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banner Wednesday, 4 October, 2000, 14:36 GMT 15:36 UK
No human rights please, we're British
"No one knows" how far reaching will be the effects of the European Human Rights Act, former home secretary Michael Howard warned a Conservative Party fringe meeting.

An audience made up of keen Oxbridge law students, members of the Society of Conservative Lawyers and conference representatives certainly didn't know. But on one thing alone a remarkable level of consensus was reached: whatever the act brought in its wake, they didn't want it.

Was it true that the act would mean British citizens had "fundamental" rights as well as the human ones we were all so used to hearing about? asked one perturbed attendee. What, for that matter, were these fundamental rights?

By way of reply, Michael Howard QC mused in lawyerly fashion on the intricacies of the European Charter: legislation designed to be the "constitution of the EU", but "a potentially very dangerous document" with which, mercifully, the British legal system had not yet had to contend.

His questioner nodded in silence, looking somewhat perplexed. As so often was the case during the meeting, a complex question led to a complex answer.

Judicial supremacism

Mr Howard's remarks to the SCL-backed meeting, entitled The Rise of Judges and the Decline of Parliament: Judicial Review and the Human Rights Act, were accompanied with a promise to take into account the merits of the act.

But the picture he painted of life under this latest piece of European law-making was a troubled one.

"Judicial supremacism," he argued, could be the only result of an act that allowed judges to make decisions which are "essentially political in nature".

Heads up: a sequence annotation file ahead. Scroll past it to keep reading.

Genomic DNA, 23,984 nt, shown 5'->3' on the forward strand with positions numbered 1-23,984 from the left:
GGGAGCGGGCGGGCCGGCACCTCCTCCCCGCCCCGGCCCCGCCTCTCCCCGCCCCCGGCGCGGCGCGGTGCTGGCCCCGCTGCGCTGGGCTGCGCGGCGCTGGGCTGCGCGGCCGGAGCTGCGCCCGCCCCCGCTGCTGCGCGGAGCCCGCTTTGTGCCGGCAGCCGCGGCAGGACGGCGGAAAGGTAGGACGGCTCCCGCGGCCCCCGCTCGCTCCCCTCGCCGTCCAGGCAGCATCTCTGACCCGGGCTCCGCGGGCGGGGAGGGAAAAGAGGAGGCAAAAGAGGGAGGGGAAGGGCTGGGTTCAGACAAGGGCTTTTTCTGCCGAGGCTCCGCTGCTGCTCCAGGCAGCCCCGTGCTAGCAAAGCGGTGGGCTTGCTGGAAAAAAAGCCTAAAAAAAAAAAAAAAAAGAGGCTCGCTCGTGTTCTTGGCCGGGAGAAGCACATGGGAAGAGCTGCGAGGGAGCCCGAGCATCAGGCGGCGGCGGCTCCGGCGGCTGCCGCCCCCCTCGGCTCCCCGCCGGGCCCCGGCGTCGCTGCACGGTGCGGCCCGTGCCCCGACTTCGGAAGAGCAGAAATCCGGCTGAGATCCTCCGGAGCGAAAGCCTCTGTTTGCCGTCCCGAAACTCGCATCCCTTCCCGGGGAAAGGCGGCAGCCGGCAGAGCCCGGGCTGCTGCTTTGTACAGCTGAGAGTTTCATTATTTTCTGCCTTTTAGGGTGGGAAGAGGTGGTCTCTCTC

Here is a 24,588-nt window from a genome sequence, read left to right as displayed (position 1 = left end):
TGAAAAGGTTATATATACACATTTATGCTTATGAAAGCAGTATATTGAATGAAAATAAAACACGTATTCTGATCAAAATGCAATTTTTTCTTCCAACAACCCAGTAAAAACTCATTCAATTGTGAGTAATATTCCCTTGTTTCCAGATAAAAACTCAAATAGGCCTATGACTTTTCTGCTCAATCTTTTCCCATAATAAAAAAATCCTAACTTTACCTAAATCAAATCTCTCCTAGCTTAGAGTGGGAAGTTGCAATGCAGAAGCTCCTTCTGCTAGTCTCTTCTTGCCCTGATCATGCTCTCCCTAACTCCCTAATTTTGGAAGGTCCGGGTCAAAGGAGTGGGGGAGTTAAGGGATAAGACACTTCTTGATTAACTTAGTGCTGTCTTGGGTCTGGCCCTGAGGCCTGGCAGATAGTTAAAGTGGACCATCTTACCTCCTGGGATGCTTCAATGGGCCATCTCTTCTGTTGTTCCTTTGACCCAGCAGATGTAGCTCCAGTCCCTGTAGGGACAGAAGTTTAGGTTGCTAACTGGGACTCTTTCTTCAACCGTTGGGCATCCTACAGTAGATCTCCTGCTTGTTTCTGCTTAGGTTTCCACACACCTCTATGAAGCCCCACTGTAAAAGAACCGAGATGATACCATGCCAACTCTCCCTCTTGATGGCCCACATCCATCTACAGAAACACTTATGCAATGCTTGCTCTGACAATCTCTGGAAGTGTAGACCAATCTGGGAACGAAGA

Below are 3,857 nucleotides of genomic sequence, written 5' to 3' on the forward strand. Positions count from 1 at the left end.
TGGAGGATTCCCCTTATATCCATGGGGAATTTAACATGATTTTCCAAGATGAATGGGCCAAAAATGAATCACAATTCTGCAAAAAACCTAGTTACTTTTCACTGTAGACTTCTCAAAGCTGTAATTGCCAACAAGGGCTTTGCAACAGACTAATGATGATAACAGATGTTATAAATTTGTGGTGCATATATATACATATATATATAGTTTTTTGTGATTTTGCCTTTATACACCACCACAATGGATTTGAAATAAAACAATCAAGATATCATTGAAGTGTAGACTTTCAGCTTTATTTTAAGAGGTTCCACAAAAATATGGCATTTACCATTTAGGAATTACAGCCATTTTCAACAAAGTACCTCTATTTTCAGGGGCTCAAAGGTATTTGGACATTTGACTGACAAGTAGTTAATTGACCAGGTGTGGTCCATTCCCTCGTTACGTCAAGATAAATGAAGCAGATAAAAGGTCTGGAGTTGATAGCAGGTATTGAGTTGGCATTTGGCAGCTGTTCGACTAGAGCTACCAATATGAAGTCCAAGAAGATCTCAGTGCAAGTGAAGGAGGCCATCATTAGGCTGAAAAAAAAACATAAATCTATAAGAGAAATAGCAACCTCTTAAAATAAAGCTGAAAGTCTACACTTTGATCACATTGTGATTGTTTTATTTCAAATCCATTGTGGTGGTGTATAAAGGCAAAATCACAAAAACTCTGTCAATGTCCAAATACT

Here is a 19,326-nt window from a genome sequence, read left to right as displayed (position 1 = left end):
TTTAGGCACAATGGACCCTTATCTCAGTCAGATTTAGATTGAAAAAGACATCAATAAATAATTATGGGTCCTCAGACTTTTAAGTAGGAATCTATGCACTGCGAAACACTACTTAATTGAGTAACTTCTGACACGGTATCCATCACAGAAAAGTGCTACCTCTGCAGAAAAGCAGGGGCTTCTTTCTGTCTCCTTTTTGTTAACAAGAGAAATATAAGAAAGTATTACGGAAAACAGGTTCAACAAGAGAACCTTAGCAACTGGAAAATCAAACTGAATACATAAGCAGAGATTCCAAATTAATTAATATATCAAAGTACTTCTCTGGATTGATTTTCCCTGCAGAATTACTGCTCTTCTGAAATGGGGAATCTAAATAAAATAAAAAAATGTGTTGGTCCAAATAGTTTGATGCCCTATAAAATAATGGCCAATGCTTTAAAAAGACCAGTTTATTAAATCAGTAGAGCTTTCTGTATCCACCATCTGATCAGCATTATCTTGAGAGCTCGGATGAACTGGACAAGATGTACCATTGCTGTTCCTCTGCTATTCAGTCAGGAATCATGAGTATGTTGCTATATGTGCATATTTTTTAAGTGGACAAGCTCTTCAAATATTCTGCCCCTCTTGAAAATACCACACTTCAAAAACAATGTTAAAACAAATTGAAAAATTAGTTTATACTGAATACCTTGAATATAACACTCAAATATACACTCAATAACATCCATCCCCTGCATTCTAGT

The act, said Mr Howard, involved "a significant shift in power from government to judges".

He had discovered to his own detriment, he continued, that government ministers and MPs "can be summarily dismissed by the electorate". Not so judges, he reminded his audience, who are not publicly accountable and can only be removed in extreme circumstances.

'Some kind of raving lunatic'

The "possibility that the act could be used against the armed forces" had to be taken into account, said Mr Howard, as the act could mean that people with disabilities were able to sign up for front-line service.

Polygamy could be tolerated, he warned, since the act defends an individual's right to privacy in their private life.

If a Conservative government wished to reintroduce the married couples' tax allowance, he complained, it may be prevented on the grounds that it discriminated against unmarried couples.

Myra Hindley, whose case has bedevilled successive home secretaries, could even be released.

The "continental" attitude to law making was not the British way, sighed Mr Howard. European ministers had tended to regard him as "some kind of raving lunatic" for his concern with legislative detail, he said, preferring instead to consider the broader picture.

(Anglo-Saxon) common sense revolution

A local county councillor in the audience expressed fears that the human rights act would complicate an already difficult task she faced: "looking after travellers and gypsies... for my sins".

Mr Howard nodded sympathetically at her tale of the impossibility of having "to go to the High Court to evict them," remarking that travellers were "a problem" in his constituency also.

Could not "sensible Anglo-Saxon" adjustments be made to the act? Mr Howard was asked. He hoped they could.

With that, the assembled company of sensible Anglo-Saxons dispersed - with travellers to evict, and good Anglo-Saxon common sense to uphold, time was, no doubt, of the essence.

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